@The_Pope: Interesting stats, 67 overtakes in Bahrain 2014, but they don’t include overtakes on the first lap and they don’t discuss the period of F1, where the DRS was far too effective. I mean, the DRS driveby’s, are not real overtaking.

  12. Shayne said on 7th April 2014, 17:14

    When was the last time (before Bahrain) that a Red Bull driver wasn’t on the podium (discounting Australia where Ricciardo did stand up there albeit disqualified)?

  13. Bleu (@bleu) said on 7th April 2014, 17:15

    This was third time since top 10 getting points as only five teams scored points. Previous events were in 2010 at China (McLaren 1-2, Mercedes 3-10, Ferrari 4-9, Renault 5-7 and Red Bull 6-8) and Germany (Ferrari 1-2, Red Bull 3-6, McLaren 4-5, Renault 7-10 and Mercedes 8-9)

    • I like this stat @bleu

      If Hulkenberg had been able to hold off Ricciardo, then I assume it would have been the first time that the best 5 teams in a race had finished in pairs – Mercedes 1-2, Force India 3-4, Red Bull 5-6, Williams 7-8, Ferrari 9-10.

      • Sam (@) said on 8th April 2014, 8:14

        @georgeod, I was so hoping for that. Because without Maldonado his shunt also the Marussia, Caterhams and Lotusses were driving in pairs at the back. Together with the final DNF from both Saubers, both STRs would also finish behind each other m

  14. michaeldobson13 (@michaeldobson13) said on 7th April 2014, 17:37

    This is the first time since the end of 2009 that the No.2 car has failed to score a point in 3 consecutive races, and the first time since the British to Hungarian GPs in 2009 that the No.5 car has failed to score in 3 consecutive races.

  15. Max Jacobson (@vettel1) said on 7th April 2014, 17:51

    Extrapolated to include double points (against my will because I loathe its implimentation, but that’s a separate debate), Mercedes will score 740 points this season.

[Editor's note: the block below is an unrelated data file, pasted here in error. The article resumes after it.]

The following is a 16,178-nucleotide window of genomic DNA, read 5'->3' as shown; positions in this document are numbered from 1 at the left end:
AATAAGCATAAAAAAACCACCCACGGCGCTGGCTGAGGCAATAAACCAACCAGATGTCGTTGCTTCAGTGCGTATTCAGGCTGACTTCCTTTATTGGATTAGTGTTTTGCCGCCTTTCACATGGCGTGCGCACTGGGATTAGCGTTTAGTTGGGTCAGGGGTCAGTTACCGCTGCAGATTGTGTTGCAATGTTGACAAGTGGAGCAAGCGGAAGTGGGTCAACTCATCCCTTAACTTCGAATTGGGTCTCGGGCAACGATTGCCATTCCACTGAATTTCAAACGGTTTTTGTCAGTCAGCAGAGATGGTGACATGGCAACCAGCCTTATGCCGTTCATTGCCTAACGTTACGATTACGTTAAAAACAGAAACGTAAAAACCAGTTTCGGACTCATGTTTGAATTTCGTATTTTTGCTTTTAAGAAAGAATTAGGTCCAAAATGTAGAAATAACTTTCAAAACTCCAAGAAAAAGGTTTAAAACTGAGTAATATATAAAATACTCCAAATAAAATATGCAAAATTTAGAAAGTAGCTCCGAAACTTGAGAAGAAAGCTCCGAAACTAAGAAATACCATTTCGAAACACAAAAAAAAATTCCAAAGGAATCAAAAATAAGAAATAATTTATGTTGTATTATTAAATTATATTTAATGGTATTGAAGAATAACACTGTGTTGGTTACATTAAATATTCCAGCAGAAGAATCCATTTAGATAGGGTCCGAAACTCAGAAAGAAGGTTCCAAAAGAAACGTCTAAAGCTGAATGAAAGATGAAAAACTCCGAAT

To obtain a valid comparison to previous seasons, I will hereby ignore double points.

    In accordance with this, they will score 703 points – 53 more than Red Bull Racing in 2011 (or, in other words, a one-two and a fifth place more), the highest standing constructor’s championship score since the new points system was implimented in 2010.

    Mercedes’ scoring rate stands at 37 points/round. Force India’s (second in the WCC) stands at 14.7 p/r.

    Using these figures, and assuming the rates of the other teams do not increase (a highly unlikely proposition), Mercedes could win the championship at round 13 (they will have amounted 481 points compared to Force India’s 191, with only 258 points available).

    Even in an almost best-case scenario, with Force India securing 3-4’s for the rest of the season, Mercedes would still win on that rate at round 15 (555 vs 368, with 172 points available).

    The basic conclusion is thereby this: Mercedes have quite a good car.

    • Nice work there. And a great conclusion :)

    • @vettel1 At this stage. Red Bull already have appeared to have at least caught up in terms of downforce.

    • Deej92 (@deej92) said on 7th April 2014, 20:56

      Nice stats there.
      Also, in the unlikely event that Hamilton and Rosberg finish 1-2 for the rest of the season, Hamilton would wrap up the title after the United States Grand Prix, where he’d have an 87-point lead going into the final two races which offer a maximum of 75 points.

    • Bruno (@brunes) said on 8th April 2014, 4:10

      Sorry, but are you trying to predict the future of the championship based on the result of 3 races, using high school level statistics?

      Im not bashing. But plain statistics fail to include rate of development, human error, reliability, weather and a lot more things.

      2 of the past 3 weekends had wet saw the use of the wet weather tires. That alone has huge implications in the calculations, as we are unlikely to see 2/3 of season ran in wet conditions.

      Sorry, simple stats just don’t work in F1 to predict the future.